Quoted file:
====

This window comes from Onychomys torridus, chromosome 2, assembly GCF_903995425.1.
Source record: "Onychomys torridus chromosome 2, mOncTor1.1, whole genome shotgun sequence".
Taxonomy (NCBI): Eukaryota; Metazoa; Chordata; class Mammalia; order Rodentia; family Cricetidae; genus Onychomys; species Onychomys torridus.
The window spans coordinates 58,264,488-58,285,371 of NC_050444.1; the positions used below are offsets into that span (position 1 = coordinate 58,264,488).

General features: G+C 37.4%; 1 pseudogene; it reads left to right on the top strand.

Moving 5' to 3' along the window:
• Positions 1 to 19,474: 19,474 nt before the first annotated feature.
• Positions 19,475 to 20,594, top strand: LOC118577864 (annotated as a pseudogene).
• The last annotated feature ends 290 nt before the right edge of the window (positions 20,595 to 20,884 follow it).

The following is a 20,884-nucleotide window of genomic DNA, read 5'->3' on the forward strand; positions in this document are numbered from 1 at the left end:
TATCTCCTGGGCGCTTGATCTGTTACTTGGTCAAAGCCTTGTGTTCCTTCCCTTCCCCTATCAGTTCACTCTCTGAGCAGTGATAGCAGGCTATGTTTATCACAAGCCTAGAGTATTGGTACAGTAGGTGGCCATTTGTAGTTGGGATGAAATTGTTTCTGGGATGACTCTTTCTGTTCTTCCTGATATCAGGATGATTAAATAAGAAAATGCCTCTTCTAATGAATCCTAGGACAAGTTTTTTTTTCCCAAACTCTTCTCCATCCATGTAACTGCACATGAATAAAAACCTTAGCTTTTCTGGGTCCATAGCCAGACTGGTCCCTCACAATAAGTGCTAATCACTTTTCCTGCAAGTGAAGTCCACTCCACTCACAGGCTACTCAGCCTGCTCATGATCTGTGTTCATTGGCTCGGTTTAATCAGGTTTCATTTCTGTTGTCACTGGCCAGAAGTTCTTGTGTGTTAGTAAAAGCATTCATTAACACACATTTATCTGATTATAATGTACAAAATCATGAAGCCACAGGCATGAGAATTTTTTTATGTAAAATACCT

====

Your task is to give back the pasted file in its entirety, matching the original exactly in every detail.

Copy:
This window comes from Onychomys torridus, chromosome 2, assembly GCF_903995425.1.
Source record: "Onychomys torridus chromosome 2, mOncTor1.1, whole genome shotgun sequence".
Taxonomy (NCBI): Eukaryota; Metazoa; Chordata; class Mammalia; order Rodentia; family Cricetidae; genus Onychomys; species Onychomys torridus.
The window spans coordinates 58,264,488-58,285,371 of NC_050444.1; the positions used below are offsets into that span (position 1 = coordinate 58,264,488).

General features: G+C 37.4%; 1 pseudogene; it reads left to right on the top strand.

Moving 5' to 3' along the window:
• Positions 1 to 19,474: 19,474 nt before the first annotated feature.
• Positions 19,475 to 20,594, top strand: LOC118577864 (annotated as a pseudogene).
• The last annotated feature ends 290 nt before the right edge of the window (positions 20,595 to 20,884 follow it).

The following is a 20,884-nucleotide window of genomic DNA, read 5'->3' on the forward strand; positions in this document are numbered from 1 at the left end:
TATCTCCTGGGCGCTTGATCTGTTACTTGGTCAAAGCCTTGTGTTCCTTCCCTTCCCCTATCAGTTCACTCTCTGAGCAGTGATAGCAGGCTATGTTTATCACAAGCCTAGAGTATTGGTACAGTAGGTGGCCATTTGTAGTTGGGATGAAATTGTTTCTGGGATGACTCTTTCTGTTCTTCCTGATATCAGGATGATTAAATAAGAAAATGCCTCTTCTAATGAATCCTAGGACAAGTTTTTTTTTCCCAAACTCTTCTCCATCCATGTAACTGCACATGAATAAAAACCTTAGCTTTTCTGGGTCCATAGCCAGACTGGTCCCTCACAATAAGTGCTAATCACTTTTCCTGCAAGTGAAGTCCACTCCACTCACAGGCTACTCAGCCTGCTCATGATCTGTGTTCATTGGCTCGGTTTAATCAGGTTTCATTTCTGTTGTCACTGGCCAGAAGTTCTTGTGTGTTAGTAAAAGCATTCATTAACACACATTTATCTGATTATAATGTACAAAATCATGAAGCCACAGGCATGAGAATTTTTTTATGTAAAATACCT